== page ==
Since then the deterioration of Sino US ties has escalated and the divide between the two appears simply unbridgeable. Over times, many important office bearers of Trump administration made no holds barred and highly critical speeches against China while underlining the dangers it would pose to the USA and around the globe.
The US Sectary of State, Mike Pompeo said “the only way to truly change communist China is to act not on the basis of what Chinese leaders say, but how they behave. Accordingly, in dealing with China one must insist on reciprocity, transparency and accountability“. He felt, that it would require a collective effort, “a new grouping of like-minded nations, a new alliance of democracies” to address the China challenge.
According to Robert O’Brian, the current NSA of the United States, China’s ambitions for ideological control were not merely internally focussed but extended beyond its borders and dwelt on how it was so doing through aggressive propaganda, economic pressure, and massive data collection on individuals often illegally, if not by outright theft, in order to influence it’s neighbours.
Accompanying this verbal onslaught on China, the USA sanctioned Chinese officials for human rights abuses, blacklisted Chinese companies, arrested Chinese spies, ended special privileges for Hong Kong, rubbished China’s claims in the South China Sea, condemned their actions in Ladakh and claims on Bhutan, closed China’s consulate in Houston, and sent its Secretary of Health on an official visit to Taiwan, the first such high level visit in decades.
In view of the foregoing it is imperative to conclude that US military support for India would be more or less a given under the Trump dispensation in the event of a Sino-India conflict. However, the impending US elections in November 2020, one must, also assess the likely stance of a Biden Administration on this issue.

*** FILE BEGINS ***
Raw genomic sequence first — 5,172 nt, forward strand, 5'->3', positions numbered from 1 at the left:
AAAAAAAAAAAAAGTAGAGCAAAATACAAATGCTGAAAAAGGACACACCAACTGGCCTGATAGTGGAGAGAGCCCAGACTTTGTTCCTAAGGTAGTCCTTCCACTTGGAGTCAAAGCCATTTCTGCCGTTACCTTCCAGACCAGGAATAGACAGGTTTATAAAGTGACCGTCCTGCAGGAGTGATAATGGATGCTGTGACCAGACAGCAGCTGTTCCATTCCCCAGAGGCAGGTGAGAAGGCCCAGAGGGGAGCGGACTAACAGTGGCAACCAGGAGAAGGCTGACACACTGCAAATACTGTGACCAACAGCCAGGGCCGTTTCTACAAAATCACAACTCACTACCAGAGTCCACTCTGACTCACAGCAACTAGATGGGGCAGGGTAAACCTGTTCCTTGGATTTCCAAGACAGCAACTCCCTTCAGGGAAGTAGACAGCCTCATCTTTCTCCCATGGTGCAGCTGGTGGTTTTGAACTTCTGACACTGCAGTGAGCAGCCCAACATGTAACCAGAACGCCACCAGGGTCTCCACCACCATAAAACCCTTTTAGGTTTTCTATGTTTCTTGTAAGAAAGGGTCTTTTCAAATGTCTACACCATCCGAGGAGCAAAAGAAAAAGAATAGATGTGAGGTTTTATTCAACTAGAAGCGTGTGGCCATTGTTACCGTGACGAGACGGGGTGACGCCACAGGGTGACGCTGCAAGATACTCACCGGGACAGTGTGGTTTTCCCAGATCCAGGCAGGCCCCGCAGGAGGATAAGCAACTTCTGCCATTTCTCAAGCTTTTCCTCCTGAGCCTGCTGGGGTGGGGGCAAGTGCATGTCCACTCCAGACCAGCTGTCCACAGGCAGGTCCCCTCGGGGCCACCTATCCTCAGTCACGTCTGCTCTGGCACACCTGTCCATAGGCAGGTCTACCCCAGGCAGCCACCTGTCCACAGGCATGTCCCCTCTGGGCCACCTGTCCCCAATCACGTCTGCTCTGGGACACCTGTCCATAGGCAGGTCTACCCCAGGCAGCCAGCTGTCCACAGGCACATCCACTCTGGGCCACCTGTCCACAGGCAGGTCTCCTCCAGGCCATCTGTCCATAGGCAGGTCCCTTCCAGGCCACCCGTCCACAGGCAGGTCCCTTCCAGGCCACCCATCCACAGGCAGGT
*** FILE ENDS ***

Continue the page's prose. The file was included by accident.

At a quick glance, the softer Democratic line on China in the past could lead one to feel that a Biden Administration would be reluctant to be as supportive of India as a Trump Administration. But much has changed over the past few years. In a recent article published in ‘The Diplomat’, the Team Biden signalled a ‘tectonic shift’ in Democrats China policy which has become much tougher particularly in regard to China’s human rights violations and its strategic competition with the USA. Biden is also critical of China’s new ational security law in Hong Kong and was one of the first prominent U.S. politicians to congratulate Taiwan’s President Tsai Ing-wen on her election win in Taiwan.
According to a recent Pew survey, two-thirds of Americans currently hold a negative view on China, compared to 47 percent in 2017.Indeed, more and more Americans harbor a negative attitude towards China today than at any other point. Under such circumstances, the United States, whether under Trump or Biden Administration, is likely to provide military support to India against China should the need arise. If we consider a Democrat President came forward to help a non-aligned India in 1962, why not support today’s India when ‘non-alignment’ is all dead but just a name and Indo-US ties are its’ peak.
So, India stands nothing to lose whether Trump gets re-elected or Joe Biden takes over. The support which India is currently getting would continue to grow and India could rely upon the United States as a strategic partner and a big exporter of sophisticated defense technologies to India. In an unfortune event of a war with China (or its’ stooge Pakistan), India can rely upon its’ new-found allies to secure its’ borders and teach China a lesson or two.